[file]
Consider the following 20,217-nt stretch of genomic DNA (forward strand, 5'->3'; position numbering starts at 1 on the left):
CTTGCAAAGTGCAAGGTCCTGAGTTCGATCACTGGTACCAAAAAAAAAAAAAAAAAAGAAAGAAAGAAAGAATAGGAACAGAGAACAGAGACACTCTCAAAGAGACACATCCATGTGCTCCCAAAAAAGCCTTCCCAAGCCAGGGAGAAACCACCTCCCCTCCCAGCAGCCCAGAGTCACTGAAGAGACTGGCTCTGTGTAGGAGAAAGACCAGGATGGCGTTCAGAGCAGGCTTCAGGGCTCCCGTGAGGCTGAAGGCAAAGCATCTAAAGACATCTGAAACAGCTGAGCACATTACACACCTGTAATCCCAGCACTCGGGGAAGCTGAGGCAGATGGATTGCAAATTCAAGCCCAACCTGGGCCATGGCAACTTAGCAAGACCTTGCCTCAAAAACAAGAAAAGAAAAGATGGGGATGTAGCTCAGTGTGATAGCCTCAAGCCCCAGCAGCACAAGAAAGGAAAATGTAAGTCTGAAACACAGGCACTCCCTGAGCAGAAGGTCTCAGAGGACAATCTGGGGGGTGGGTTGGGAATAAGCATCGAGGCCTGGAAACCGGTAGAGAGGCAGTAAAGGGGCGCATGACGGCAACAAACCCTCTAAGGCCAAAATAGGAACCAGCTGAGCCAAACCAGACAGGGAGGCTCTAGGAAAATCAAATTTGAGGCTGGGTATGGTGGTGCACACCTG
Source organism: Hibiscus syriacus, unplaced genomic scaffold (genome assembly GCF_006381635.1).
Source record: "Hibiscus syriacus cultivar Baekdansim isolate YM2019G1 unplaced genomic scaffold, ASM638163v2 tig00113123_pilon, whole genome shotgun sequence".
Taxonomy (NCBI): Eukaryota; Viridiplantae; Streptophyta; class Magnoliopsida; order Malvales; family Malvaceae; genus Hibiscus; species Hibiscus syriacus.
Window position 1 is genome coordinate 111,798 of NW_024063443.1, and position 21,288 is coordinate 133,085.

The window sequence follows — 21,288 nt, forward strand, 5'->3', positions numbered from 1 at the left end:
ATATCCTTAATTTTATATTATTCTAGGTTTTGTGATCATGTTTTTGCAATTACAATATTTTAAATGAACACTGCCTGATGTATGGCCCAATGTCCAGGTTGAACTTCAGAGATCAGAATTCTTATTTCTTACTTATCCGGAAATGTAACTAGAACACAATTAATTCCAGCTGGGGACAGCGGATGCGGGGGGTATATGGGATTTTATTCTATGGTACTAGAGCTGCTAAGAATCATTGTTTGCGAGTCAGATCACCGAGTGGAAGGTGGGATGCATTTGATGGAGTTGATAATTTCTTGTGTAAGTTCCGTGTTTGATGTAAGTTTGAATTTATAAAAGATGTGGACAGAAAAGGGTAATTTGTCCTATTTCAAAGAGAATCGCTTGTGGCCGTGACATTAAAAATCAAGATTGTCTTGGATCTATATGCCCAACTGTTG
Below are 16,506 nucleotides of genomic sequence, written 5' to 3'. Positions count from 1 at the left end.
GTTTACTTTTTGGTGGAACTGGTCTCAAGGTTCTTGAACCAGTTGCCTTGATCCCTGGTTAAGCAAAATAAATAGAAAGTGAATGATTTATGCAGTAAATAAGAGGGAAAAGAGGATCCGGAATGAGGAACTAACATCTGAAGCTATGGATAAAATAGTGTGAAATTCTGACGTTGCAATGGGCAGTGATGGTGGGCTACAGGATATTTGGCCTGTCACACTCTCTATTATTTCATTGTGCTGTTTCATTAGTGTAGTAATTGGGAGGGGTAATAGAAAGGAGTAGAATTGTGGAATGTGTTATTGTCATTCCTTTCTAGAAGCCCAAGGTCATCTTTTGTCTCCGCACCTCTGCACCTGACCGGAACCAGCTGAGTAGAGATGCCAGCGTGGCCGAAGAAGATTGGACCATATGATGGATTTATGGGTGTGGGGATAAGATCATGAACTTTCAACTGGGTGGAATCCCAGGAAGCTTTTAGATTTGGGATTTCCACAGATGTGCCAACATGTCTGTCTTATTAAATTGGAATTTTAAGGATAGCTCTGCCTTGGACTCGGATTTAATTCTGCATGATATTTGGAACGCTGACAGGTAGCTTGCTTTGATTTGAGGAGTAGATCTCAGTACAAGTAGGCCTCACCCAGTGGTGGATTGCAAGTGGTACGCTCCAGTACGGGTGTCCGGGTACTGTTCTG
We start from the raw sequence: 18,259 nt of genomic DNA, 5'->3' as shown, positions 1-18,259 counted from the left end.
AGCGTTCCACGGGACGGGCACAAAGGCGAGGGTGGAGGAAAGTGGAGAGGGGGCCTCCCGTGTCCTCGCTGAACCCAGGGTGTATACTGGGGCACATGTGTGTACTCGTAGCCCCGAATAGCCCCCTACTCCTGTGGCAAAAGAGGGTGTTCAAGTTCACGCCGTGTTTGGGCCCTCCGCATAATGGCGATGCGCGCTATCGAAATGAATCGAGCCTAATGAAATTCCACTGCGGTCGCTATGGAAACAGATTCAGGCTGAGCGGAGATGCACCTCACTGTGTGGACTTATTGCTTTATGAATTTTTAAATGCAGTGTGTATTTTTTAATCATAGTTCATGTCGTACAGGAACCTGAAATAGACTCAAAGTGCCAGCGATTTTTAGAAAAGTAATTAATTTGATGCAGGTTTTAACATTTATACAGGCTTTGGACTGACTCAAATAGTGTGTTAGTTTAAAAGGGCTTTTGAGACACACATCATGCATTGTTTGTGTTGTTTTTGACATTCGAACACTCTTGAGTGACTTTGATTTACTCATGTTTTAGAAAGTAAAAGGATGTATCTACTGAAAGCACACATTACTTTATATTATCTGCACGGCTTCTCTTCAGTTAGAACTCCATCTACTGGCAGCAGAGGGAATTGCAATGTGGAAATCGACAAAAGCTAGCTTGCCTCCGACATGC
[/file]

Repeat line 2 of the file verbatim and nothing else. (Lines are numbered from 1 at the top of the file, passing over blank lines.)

CTTGCAAAGTGCAAGGTCCTGAGTTCGATCACTGGTACCAAAAAAAAAAAAAAAAAAGAAAGAAAGAAAGAATAGGAACAGAGAACAGAGACACTCTCAAAGAGACACATCCATGTGCTCCCAAAAAAGCCTTCCCAAGCCAGGGAGAAACCACCTCCCCTCCCAGCAGCCCAGAGTCACTGAAGAGACTGGCTCTGTGTAGGAGAAAGACCAGGATGGCGTTCAGAGCAGGCTTCAGGGCTCCCGTGAGGCTGAAGGCAAAGCATCTAAAGACATCTGAAACAGCTGAGCACATTACACACCTGTAATCCCAGCACTCGGGGAAGCTGAGGCAGATGGATTGCAAATTCAAGCCCAACCTGGGCCATGGCAACTTAGCAAGACCTTGCCTCAAAAACAAGAAAAGAAAAGATGGGGATGTAGCTCAGTGTGATAGCCTCAAGCCCCAGCAGCACAAGAAAGGAAAATGTAAGTCTGAAACACAGGCACTCCCTGAGCAGAAGGTCTCAGAGGACAATCTGGGGGGTGGGTTGGGAATAAGCATCGAGGCCTGGAAACCGGTAGAGAGGCAGTAAAGGGGCGCATGACGGCAACAAACCCTCTAAGGCCAAAATAGGAACCAGCTGAGCCAAACCAGACAGGGAGGCTCTAGGAAAATCAAATTTGAGGCTGGGTATGGTGGTGCACACCTG